Weston Police Chief Michael Goulding Announces Retirement

Courtesy Photo

Weston Chief of Police Michael Goulding has announced his retirement, effective December 31, 2021, completing a 33-year career in law enforcement including almost seven years in Weston. Before coming to the semi-rural hotspot of criminal activity (this is a joke, folks), Chief Goulding worked in the City of Medford,  leaving there as a Detective in March 2015. 

“This was an incredibly difficult decision–I love my job,” said the Chief. “It can be exhausting and challenging, but best of all, it’s rewarding.  I feel that policing has changed a lot and for the better, since I joined as a rookie in the late 1980s.”

“I’m proud of what I’ve been able to accomplish in Weston–there have been lots of good changes.  We really have a great group of people.”

During his tenure, Chief Goulding presided over the final touches to the new police station which opened in December of 2015. “The credit for the new police station goes to Chief Steven Shaw.  He was able to advocate for the need and oversaw the planning.  I am very proud of how the building turned out.  I still have plenty of time to give tours!”

The personal tour the Owl received reminded her of just how tough it is to be an officer. A view of the armory showed that she had almost zero clue which guns were real and which were Airsoft. When the pandemic fades more, ask for a tour–there’s some cool stuff around there, if that’s your thing. Just looking at all the video cams in the dispatch center makes me dizzy. These folks work hard, and how…read the recent Owl on the missing person search.

There have been many challenging moments. In May 2020, the Chief issued a statement condemning the George Floyd killing, expressing how strongly he felt about the events. In June, 2020, the Chief and several officers joined the student-run Black Lives Matter march through Weston.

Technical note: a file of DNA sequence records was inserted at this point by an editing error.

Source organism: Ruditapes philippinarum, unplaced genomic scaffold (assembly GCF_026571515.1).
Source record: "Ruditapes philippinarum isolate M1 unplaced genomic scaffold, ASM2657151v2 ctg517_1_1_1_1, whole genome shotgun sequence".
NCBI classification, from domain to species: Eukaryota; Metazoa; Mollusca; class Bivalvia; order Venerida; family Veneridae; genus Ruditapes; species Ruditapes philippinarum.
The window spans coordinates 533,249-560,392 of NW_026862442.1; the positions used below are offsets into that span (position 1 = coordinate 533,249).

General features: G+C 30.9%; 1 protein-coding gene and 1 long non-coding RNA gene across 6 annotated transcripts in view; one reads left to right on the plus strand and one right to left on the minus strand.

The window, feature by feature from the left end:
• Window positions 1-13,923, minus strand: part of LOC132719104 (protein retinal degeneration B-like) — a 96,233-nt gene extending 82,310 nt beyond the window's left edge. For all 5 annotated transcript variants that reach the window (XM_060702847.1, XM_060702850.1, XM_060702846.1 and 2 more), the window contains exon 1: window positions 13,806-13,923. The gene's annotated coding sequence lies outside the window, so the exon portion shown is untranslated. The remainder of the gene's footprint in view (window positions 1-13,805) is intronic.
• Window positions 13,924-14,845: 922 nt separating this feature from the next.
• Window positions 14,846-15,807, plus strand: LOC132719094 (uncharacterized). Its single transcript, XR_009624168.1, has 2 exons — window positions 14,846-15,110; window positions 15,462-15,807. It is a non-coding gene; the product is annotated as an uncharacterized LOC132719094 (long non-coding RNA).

Det. Connarton, Chief Goulding, Alton Jenkins WHS’21, Capt Kelly and Lt. Forti, June 2020

“I have always hoped that the Weston Police would be viewed as part of the community. It is essential that the police and community are on the same page .  I feel the best way to accomplish this is through personal connections and partnerships.  Building and maintaining trust is very important to me.  I was, and am, always available for a chat about concerns, feedback, praise or criticism–it’s a small town and one I care a lot about.”

This of course brings up the usual Owl ramblings. I first met the Chief in the early spring of 2015, shortly after he was brought in as Chief. A post was published on the Weston Police facebook that I thought was culturally insensitive. When I sent in a comment, I almost immediately got a call saying “I want to hear more–can you come in for a chat?”

And so I did, and I gave the Chief my perspective as the wife and mom of Latinos, and the Chief listened, and asked some questions, and saw my point. And then we proceeded to chat about everything under the sun, and I think I wasted taxpayer-funded police hours–wait, just one.

After this conversation, I visited the police station maybe twice a year–a tour of the backrooms, an interview with Officer Rizzitello and Knox on the Wes-TEN and then on the Owl, a meeting of the facebook administrators with the Chief about various items… I think my favorite visit was when I was in Boston Logan Airport waiting for a flight with a college friend and the Chief, who was off to a hockey tournament with his daughter, came over for a quick chat while we had dinner. And my friend asked “you’re friends with the police chief?” and I said, proudly, “yes.” 

The Owl shall miss the chats–K9 Knox is not nearly as talkative–but is hopeful that the Chief will still wander around Weston during retirement. After all, the owlets are in high school and I might need some help.

Thank you, Chief, for caring so much for Weston, its residents and visitors, and for all the years working for public safety.

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